A recently published study in The Lancet indicates that people primarily desire euthanasia and assisted suicide not because of intolerable pain and symptom management but rather because they fear a “loss of self.”

The study, carried out by the University of Toronto Joint Centre for Bioethics, interviewed 32 people with HIV-1 or AIDS, questioning them on their thoughts concerning euthanasia, assisted suicide, and end-of-life medical care issues. The study found that the desire for euthanasia and assisted suicide was not primarily driven by the participants’ concerns over pain and symptom management ,but rather by their concerns about loss of function and loss of community, which the researchers have referred to as “loss of self.”

The 32 participants consisted of 31 men and one woman who agreed to discuss end-of-life issues and were HIV positive. Twenty of 32 participants entered the study with a position of wanting an assisted death, while nine participants were opposed to “mercy killing.” The other three participants were unsure of their positions.

Even though the research group has weaknesses due to it being almost all men, and all HIV positive, researchers consider this group to be an important one for research. Studies show that people with HIV-1 or AIDS are 10 times more likely to request an assisted death. This research is important, but further research should be done on the wider community.

The desire for euthanasia or assisted suicide primarily results from fear and experience of two main factors: disintegration and loss of community. These factors combine to give participants a perception of loss of self.

Participants expressed their concerns over bodily disintegration. They recognized that as their disease progresses, they become more dependent on others for their basic needs. They resented being unable to do things for themselves.

One participant stated that, “I’m still inconveniencing other people who look after me and stuff like that. I don’t want to be like that. I wouldn’t enjoy it … No, I’d rather die.” This point of view seems to represent the current Western culture’s obsession with independence and individuality. Losing autonomy is perceived as an intolerable condition.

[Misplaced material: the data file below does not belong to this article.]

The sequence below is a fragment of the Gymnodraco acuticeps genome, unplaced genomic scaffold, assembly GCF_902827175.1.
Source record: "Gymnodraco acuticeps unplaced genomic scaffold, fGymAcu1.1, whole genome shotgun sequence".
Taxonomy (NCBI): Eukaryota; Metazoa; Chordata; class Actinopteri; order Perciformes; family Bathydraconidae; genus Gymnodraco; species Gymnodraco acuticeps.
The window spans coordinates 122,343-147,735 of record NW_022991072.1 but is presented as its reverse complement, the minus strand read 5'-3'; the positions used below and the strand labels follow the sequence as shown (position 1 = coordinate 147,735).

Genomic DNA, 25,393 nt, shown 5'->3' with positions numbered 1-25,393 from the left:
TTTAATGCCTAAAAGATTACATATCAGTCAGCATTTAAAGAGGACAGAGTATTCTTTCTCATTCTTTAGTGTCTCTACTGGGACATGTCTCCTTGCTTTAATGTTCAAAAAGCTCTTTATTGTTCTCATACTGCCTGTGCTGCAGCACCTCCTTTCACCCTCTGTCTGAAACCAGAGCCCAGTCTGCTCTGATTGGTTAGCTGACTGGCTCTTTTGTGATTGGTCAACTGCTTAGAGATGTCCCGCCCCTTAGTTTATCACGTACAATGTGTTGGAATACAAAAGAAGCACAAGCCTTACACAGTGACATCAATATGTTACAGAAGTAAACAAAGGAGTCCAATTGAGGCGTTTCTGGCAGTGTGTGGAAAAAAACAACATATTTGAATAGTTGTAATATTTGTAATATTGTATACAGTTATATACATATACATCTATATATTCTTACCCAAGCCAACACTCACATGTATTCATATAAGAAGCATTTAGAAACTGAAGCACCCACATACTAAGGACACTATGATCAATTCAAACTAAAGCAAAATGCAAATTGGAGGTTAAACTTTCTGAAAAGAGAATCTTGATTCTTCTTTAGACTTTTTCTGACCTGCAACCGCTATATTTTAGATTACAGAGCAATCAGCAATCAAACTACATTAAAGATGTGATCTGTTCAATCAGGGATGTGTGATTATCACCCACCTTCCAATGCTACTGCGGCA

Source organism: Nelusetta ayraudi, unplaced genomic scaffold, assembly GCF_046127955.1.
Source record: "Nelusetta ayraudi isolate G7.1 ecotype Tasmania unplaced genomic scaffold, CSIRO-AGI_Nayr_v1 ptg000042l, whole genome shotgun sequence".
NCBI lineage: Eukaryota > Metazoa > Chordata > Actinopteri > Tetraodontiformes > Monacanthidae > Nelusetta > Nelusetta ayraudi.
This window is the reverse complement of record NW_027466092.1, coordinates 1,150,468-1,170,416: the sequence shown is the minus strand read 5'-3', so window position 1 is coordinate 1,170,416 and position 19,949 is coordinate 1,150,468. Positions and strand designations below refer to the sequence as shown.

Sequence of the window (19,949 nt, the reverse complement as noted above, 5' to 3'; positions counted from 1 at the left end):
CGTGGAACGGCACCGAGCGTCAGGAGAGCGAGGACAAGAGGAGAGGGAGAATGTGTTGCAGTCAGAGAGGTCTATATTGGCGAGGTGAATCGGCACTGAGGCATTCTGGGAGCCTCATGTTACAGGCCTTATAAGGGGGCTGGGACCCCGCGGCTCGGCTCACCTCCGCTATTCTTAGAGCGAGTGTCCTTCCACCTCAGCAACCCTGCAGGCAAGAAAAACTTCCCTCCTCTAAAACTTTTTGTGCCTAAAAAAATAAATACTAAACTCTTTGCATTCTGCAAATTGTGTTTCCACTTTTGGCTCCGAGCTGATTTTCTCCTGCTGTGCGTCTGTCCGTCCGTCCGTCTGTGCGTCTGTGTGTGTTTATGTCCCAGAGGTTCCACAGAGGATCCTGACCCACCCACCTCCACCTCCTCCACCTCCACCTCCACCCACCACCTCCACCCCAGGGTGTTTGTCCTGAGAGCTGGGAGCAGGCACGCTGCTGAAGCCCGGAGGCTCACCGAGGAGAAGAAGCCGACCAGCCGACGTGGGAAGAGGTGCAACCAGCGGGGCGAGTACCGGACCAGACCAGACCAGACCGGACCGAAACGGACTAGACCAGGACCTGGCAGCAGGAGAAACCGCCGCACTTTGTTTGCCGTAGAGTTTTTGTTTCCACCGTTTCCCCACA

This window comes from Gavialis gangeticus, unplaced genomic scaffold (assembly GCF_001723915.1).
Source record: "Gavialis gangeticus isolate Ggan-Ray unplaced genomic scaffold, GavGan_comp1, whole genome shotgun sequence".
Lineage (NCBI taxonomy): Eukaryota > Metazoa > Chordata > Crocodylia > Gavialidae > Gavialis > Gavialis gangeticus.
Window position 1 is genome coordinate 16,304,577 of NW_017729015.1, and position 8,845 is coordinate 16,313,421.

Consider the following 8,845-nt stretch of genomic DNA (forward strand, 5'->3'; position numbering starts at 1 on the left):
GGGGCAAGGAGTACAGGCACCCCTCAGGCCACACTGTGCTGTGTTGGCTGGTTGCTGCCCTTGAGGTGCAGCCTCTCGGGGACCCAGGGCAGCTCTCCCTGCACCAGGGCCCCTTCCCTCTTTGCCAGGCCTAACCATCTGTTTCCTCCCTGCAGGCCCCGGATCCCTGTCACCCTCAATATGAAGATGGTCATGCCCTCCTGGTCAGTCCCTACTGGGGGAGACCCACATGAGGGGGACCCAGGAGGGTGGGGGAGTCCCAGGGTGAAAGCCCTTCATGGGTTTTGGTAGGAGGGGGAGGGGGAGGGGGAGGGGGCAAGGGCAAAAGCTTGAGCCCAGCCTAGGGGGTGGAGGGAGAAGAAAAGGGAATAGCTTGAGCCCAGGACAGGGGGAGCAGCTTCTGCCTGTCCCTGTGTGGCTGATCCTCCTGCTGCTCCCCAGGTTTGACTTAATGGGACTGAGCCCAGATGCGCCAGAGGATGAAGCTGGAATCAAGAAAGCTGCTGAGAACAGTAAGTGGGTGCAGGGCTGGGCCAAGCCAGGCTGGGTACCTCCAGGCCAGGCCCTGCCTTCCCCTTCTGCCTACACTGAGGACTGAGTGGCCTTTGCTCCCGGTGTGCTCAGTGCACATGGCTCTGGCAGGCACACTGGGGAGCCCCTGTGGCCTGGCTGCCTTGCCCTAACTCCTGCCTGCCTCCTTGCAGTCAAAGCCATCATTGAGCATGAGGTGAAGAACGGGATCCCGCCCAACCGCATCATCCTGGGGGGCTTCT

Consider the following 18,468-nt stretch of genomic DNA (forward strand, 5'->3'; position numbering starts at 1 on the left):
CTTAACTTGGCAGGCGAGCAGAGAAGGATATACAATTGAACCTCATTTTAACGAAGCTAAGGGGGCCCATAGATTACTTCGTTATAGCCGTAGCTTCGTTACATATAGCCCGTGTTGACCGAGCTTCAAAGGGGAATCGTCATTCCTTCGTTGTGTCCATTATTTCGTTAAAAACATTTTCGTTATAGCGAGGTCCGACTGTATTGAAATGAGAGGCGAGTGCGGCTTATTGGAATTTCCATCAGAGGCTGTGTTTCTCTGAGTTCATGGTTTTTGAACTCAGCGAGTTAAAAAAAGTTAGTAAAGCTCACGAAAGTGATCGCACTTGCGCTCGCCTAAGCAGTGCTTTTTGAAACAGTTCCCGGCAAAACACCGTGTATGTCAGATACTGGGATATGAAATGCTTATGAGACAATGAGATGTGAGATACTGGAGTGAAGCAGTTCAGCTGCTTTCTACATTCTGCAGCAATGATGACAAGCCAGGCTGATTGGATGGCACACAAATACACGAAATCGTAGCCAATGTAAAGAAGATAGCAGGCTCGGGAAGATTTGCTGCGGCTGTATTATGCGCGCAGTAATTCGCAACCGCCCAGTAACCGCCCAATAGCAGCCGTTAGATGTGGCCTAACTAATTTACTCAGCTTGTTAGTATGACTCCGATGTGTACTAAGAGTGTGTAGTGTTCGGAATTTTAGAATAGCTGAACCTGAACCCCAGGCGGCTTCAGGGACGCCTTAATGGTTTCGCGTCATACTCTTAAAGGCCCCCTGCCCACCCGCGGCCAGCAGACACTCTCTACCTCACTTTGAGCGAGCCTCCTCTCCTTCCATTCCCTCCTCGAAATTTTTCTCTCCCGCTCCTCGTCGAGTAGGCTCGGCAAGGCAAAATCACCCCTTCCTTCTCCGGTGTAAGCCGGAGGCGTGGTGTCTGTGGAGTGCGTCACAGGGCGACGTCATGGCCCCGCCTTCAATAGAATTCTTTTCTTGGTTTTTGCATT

Participants also emphasized their concerns over “loss of community.” The participants recognized that as the disease progressed, their social life and personal relationships diminished. Their concerns included being excluded and alienated and they referred to self-isolating actions.

One of the participants told of an experience of being in a waiting room in the doctor’s office, when a pregnant women noticed him in his condition, next to her, and began to scream and yell. Everyone in the room seemed extremely uncomfortable with his presence and he felt extremely devalued by this incident.

This study seems to confirm that the strategy of the Euthanasia Prevention Coalition is correct. We recognize the importance of good pain and symptom management, and yet we realize that the social, emotional and spiritual needs of a dying person must be our primary concern.

The ability to control pain is possible within the realm of science and good medicine. The ability to care for the internal needs of the person is existential and therefore more difficult to solve.

The EPC considers this study to be a wake-up call for everyone to recognize their responsibility to freely give of themselves to others. The EPC acknowledges that the disintegration of the family unit in our modern culture exacerbates the personal difficulties associated with the dying process.

When one is dying they are in their time of greatest need for others. Often the human touch or giving time and listening provide more relief of anxiety than medications or therapies.

The human person is primarily a social being. It is the job of all those who share our opposition to “mercy killing” to also recognize the importance of sharing one’s self with others, especially the elderly, the chronically ill and the dying.

It is through service to others that we will build a culture of life that recognizes the dignity of all human life – and to effectively oppose euthanasia and assisted suicide we must recognize the need to build a culture of life.